Here is the way to make money on houses.  LIVE IN THEM.  Then sell them.  The key?  LIVE IN THEM.  When you sell them, you recoup your investment. You have then lived for free with free shelter.  (Also, later when you apply for mortgage loans for houses, you get a better rate if you live in them, and you don’t pay capital gains taxes on the profits when you sell them if the home was your residence.)   LIVE IN THEM.

So, I moved into an ugly little house with pumpkin flowers on the walls and no indoor bathroom.  It had an outhouse. No, I didn’t use it. First order of business: install a toilet and convert one of the three bedrooms to a bathroom.

Shopping for bathroom fixtures was not done at retail stores.  That’s expensive!  Free, perfectly working fixtures are taken out of houses and discarded every day to make room for fancy new.  People will throw away many items that are re-usable and recyclable. Even toilets. I went to a plumbing salvage store in search of a free or very cheap toilet.  What I found was an amazing discarded garden-styled bathtub!  I bought the bathrub for $50 and I scored a free toilet that I cleaned with Clorox.  I bought a new toilet seat.  Cost?  A $50 luxury bathtub, a few bucks for a new plastic toilet seat and a dollar-bottle of Clorox. We ran a plumbing line from the under the bathroom floor, dug it through the yard, and into the public sewer. We ran plumbing lines from the kitchen to the bathroom.  In two days, I had a luxurious bath tub, hot bubble baths, and a functional and clean toilet. I also found a free bathroom vanity, cleaned it up and painted it white, and added a washing machine and drier to the bathroom. The old third bedroom was then successfully converted to a functional, clean and inviting bathroom, with laundry.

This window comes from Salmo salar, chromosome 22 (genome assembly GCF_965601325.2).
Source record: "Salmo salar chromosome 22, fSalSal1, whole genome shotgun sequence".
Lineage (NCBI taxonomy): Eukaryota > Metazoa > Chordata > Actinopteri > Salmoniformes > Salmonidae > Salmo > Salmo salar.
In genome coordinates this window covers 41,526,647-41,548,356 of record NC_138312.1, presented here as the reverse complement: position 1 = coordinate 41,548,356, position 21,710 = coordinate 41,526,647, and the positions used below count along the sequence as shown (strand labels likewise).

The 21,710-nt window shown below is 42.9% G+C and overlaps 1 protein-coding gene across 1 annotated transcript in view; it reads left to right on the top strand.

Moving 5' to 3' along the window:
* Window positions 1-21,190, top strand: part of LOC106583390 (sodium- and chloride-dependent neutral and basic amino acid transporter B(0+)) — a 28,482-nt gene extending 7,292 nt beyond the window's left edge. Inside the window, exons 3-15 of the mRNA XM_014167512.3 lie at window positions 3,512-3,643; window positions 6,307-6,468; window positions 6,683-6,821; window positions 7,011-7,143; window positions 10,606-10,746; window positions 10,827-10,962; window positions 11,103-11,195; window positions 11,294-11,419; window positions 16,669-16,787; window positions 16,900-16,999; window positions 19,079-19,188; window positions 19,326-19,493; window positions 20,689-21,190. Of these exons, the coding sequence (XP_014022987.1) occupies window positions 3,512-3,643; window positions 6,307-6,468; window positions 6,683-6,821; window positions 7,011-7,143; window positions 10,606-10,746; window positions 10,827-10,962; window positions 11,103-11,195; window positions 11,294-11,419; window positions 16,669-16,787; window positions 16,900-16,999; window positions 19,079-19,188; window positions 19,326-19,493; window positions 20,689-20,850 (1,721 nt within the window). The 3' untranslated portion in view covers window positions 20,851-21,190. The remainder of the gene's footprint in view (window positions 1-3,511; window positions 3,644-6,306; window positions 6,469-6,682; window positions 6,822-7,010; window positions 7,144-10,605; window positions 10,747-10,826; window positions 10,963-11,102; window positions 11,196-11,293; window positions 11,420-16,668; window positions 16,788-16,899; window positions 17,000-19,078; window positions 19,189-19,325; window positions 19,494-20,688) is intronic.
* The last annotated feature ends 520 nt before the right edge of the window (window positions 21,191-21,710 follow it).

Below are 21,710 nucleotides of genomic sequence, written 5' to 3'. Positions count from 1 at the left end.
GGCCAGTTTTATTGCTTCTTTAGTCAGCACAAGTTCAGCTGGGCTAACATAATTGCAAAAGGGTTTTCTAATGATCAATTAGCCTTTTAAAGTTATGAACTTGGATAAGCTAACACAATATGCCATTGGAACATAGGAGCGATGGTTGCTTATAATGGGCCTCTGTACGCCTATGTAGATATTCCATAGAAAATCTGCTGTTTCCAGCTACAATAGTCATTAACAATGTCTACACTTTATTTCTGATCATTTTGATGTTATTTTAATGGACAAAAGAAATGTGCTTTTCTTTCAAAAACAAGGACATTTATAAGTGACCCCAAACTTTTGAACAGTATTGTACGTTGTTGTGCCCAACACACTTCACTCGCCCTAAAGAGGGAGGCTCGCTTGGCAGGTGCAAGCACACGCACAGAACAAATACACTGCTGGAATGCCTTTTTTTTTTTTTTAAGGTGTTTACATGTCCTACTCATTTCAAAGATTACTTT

Over time, I removed the pumpkin flower wallpaper, found cheap and clean appliances for the kitchen, and added some new carpeting, remnants from a carpet store, for $70 total to carpet the entire house.  CLEANING can make any house look better.  Soap, water, and scrubbing.  Dirt and grime removed, being neat and organized, and maintaining your surroundings with daily cleaning keeps a house in order.

I lived in this house for two years, keeping it clean and tidy.  I sold it for $14,500, word of mouth, without a realtor. Today, one can use social media for free to sell their own home via word of mouth.  I made a profit of about $8,000 on the house, considering that I had some small costs to plumb a bathroom where a bedroom once was.

Fast forward.  By now age twenty-two, within only two years, I had:

  1. Established credit
  2. Bought and sold a house
  3. Learned where to obtain free or cheap bathroom fixtures and new carpeting
  4. Learned the value of hard work
  5. Lived in my own house for free and avoided paying any rent
  6. Walked away with $8,000 cash in my pocket to embark on my next house flipping adventure!

Stay tuned for more posts of my adventures of where I lived next and how I made a profit! ….